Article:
In addition, out of 422,000 emergency-loan applications filed after hurricanes Katrina and Rita, only 28% were approved by the U.S. Small Business Administration. That compares with a 60% approval average after previous natural disasters, according to a 2006 U.S. Government Accountability Office report.

"Instead of nurturing struggling businesses as they adapted to the new environment following Katrina and Rita, the SBA has often strangled them with red tape and bureaucratic hurdles," says Representative Charlie Melancon (D-La.).

Government red tape ranked second only to insurance costs among the main hindrances to small-business recovery, according to "Recovery, Renewal, and Resiliency: Gulf Coast Small Businesses Two Years Later," a comprehensive study by the nonpartisan Political & Economic Research Council in Chapel Hill, N.C. The PERC study found that 26% of small-business owners still operating were bringing in less than half their pre-Katrina total revenues. And while one in four small businesses in New Orleans is ringing up more sales now than before Katrina, the report attributes most of that trend to a surge in demand for construction.

Some of the winners, however, can be found in surprising niches. Wilbert "Chill" Wilson, owner of Chill's First Class Cuts, gained local fame for operating an outdoor barbershop for 190 days straight, beginning Sept. 19, 2005. That was 21 days after Katrina struck and only one day after he returned from his evacuation to Houston.

Wilson, 40, bought a tent, some folding chairs, and a generator and set up shop, cutting hair for Red Cross workers, National Guards-men, and, gradually, returning residents. His monthly revenues doubled what he had seen before the storm.

"When I was in the tent, man, I learned to cut all kinds of hair - black people's hair, Vietnamese hair, Caucasian hair. I diversified my client base bigtime," says Wilson, who now plies his trade indoors in the more fashionable Carrollton neighborhood, where he has doubled his pre-Katrina volume.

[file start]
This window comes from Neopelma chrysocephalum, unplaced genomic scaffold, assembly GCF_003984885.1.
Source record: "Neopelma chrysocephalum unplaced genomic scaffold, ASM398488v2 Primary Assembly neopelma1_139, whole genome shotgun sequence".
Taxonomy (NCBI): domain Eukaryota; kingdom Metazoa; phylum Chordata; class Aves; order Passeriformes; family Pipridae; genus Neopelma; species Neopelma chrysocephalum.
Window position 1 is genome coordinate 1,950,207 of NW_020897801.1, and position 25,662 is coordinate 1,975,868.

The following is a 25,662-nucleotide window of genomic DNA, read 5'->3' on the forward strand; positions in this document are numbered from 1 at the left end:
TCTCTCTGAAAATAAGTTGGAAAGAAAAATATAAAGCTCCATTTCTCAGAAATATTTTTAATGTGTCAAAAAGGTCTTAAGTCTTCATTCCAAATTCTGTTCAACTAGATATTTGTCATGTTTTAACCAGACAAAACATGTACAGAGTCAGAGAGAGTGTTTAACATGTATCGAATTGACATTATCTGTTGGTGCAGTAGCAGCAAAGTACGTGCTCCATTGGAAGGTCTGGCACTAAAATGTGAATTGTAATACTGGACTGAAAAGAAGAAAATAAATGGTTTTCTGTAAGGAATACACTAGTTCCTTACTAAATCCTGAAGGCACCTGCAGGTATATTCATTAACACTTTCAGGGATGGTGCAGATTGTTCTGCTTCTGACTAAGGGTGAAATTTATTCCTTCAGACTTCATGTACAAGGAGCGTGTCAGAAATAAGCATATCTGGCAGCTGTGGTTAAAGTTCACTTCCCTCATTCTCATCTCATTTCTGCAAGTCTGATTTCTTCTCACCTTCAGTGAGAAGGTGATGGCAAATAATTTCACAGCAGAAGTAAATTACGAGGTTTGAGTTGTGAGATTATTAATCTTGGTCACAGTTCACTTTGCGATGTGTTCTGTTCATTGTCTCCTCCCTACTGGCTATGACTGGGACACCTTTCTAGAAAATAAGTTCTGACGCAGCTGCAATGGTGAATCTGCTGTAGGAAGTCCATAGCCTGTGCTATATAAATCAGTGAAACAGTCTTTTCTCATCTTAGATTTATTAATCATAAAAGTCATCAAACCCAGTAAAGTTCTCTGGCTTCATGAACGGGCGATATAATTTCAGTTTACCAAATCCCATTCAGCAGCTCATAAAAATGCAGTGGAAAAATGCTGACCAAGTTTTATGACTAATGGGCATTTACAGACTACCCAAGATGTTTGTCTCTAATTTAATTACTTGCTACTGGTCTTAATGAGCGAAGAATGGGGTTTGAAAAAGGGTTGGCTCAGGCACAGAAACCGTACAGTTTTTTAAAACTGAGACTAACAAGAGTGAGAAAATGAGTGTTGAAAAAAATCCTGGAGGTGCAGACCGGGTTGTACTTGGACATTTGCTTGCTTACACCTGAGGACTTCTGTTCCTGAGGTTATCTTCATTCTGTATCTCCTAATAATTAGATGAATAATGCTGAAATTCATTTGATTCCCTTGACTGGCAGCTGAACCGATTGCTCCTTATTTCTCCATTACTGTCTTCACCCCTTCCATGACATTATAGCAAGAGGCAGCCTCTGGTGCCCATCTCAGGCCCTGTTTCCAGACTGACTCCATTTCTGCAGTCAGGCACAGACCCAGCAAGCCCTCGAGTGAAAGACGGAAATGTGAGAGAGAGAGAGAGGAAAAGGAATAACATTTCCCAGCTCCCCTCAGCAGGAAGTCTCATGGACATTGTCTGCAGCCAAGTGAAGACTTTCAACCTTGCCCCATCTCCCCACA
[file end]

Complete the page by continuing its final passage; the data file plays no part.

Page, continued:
At one point when he was still in his tent, the state threatened to fine Wilson and take away his barber's license for working in unsanitary conditions. His customers threatened protests. The state backed down. But he is facing government intervention again. His landlord just raised the rent on his 2,300-square-foot shop from $2,000 a month to $3,000 after getting hit with a fatter tax bill.

Most business owners in New Orleans acknowledge that reform of the city's property tax system - which has favored longtime property owners over newcomers and fostered corruption - is long overdue. But given the demonstrated incompetence of the city government since the 2005 storms, many wonder whether the money will go to any use other than patronage jobs and insider contracts. They also worry that the timing may bludgeon the city's recovery and question why assessments couldn't have been frozen at pre-Katrina levels for another year or two.

The tax reassessment "probably needed to happen, but they could have maybe phased it in instead of covering it in one fell swoop," says Jason Cantrell, a partner in Cantrell Law Firm who was getting a light fade in one of three barber chairs at Chill's. "People are still trying to catch up. It's a lot for them to deal with all at once, so there's a lot of frustration."

"We'd love to be able to do that, but we just can't," says Charles Ables, director of the Louisiana Tax Authority's public service sector. "The state constitution requires a property tax reassessment every four years, so we have no choice in the matter. We're bound by law."

Ables notes that in 2004, fewer than one in ten properties in New Orleans sold for within 10% of their assessed value. "We do ratio studies to make sure local assessors are in compliance, and they were not. So changes had to be made," he says.

Being forced to make changes is one concept every small-business owner in New Orleans who was around before Katrina understands all too well. "No matter how well established any of us may have been before the storm, we all had to start fresh after," says restaurateur Brennan. "It's been a fight for survival."

Between the higher taxes, escalating insurance costs, and a worker shortage that bureaucratic hassles are doing little to alleviate, Brennan says, "I don't know how we do it. We pray a lot."  To top of page

What do you think of New Orleans' recovery? Have your say.